Breaks are extremely important when writing. Even though it might feel like your brain and hands could keep going for hours, that’s really not good for you. You don’t want to burn yourself out before your writing time ends. And chances are, the longer you wait to take a break, the harder it will be to come back after you finally do.
One of the hardest things about “clarity breaks” is returning to what you were working on before you walked away with (hopefully) the attention and focus necessary to get massive amounts of writing done.
If you choose the wrong “relaxation” activity, you might end up turning a break into … well, the rest of your day. And that’s not helpful. Or fun. Or rewarding. In the long-term, anyway.
Instead of thinking of breaks as “relaxation,” think of them as “restoration.” You want to choose activities that energize you and prepare you to gear back up, not the other way around.
Here’s how to manage your writing breaks the “smart” way.
- Avoid games, shows, and yes — even books. These things are very relaxing and can relieve stress while (maybe) taking your mind off your work for a while. But once you start these activities, it’s very hard to stop. There is always one more level, one more episode, one more chapter. Don’t fall into the trap!
- Do a physical activity, outside, with a time or distance limit. This will not only clear your head, but can also allow you to step away from your work for a very specific amount of time. Having an end mark when taking a break is extremely important. You probably won’t want to walk “just one more mile.” I mean, you might. Maybe stick close to home.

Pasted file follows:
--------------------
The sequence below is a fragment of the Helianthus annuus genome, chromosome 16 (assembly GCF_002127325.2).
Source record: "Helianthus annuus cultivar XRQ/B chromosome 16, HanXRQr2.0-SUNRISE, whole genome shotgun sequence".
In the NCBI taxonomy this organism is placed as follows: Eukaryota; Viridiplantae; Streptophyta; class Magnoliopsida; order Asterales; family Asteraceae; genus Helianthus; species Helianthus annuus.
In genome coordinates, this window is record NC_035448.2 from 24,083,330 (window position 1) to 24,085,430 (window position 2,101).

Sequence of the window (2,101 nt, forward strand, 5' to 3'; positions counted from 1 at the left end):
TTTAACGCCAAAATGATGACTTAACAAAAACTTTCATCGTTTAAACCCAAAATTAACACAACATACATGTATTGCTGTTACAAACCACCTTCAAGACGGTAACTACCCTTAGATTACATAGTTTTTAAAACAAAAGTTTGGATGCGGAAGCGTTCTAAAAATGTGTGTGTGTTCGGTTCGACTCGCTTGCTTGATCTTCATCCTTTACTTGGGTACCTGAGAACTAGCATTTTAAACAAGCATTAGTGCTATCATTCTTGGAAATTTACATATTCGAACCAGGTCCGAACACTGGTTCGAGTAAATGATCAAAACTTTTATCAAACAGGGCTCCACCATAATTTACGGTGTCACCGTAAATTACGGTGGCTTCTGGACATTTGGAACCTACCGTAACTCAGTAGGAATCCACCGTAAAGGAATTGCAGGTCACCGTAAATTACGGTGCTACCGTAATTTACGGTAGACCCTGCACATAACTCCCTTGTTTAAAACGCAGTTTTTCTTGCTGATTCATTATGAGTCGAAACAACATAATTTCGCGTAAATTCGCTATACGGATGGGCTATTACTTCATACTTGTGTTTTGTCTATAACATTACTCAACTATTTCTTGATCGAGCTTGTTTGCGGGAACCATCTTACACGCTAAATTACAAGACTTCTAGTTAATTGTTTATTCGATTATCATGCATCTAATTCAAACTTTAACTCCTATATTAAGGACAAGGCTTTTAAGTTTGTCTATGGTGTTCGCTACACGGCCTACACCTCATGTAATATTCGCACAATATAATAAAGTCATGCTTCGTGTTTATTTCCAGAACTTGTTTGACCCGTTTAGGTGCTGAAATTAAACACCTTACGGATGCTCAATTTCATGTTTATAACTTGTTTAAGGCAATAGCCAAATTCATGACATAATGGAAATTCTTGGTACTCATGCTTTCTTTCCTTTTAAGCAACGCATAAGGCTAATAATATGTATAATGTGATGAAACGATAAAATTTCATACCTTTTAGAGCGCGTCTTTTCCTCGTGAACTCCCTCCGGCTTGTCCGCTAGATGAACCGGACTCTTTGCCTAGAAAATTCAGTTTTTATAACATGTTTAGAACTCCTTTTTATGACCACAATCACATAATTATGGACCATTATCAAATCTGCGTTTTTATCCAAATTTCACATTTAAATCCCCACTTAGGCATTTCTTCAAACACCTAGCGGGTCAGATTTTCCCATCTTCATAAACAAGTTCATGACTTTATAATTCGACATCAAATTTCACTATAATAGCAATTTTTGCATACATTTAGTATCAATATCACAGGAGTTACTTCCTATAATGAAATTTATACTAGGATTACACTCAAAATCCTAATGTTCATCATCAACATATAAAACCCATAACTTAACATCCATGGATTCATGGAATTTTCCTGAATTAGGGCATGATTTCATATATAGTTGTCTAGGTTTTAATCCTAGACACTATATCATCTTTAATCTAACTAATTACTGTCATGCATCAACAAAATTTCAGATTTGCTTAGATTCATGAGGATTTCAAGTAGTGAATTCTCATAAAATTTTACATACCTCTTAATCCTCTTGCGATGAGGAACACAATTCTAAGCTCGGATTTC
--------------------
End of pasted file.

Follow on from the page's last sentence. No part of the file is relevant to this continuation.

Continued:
- Step completely away from your screen, desk, and/or writing area. They say you shouldn’t do non-bedroom-specific activities in your bedroom if you want to get a good night’s sleep — e.g., no reading or watching TV in the place you plan to snooze. The same applies to your work area. Do work where you work, and clear your head away from that place. Most of us don’t have separate computers for work and play, but do the best you can.
- Choose a “warmup” activity that gets you back into deep-focus mode. Once your break is over, it’s sometimes hard to jump straight back into what you were doing before. If you know something (with an end!) usually motivates you on a consistent basis, use that as your pre-writing activity. There are a few songs I’ll pick from to blast for several minutes before I’m ready to write, for example. They always put me in the right mindset to get back to work.
Breaks are so good and so important! Take them! But don’t get too carried away. I just try to remember that one time I decided to take a quick break from working on my novel, started watching Grey’s Anatomy from the beginning, and didn’t stop for 13 seasons … DON’T DO THAT. DON’T BE LIKE ME!
Meg is the creator of Novelty Revisions, dedicated to helping writers put their ideas into words. She is a staff writer with The Cheat Sheet, a freelance editor and writer, and a 10-time NaNoWriMo winner. Follow Meg on Twitter for tweets about writing, food and nerdy things.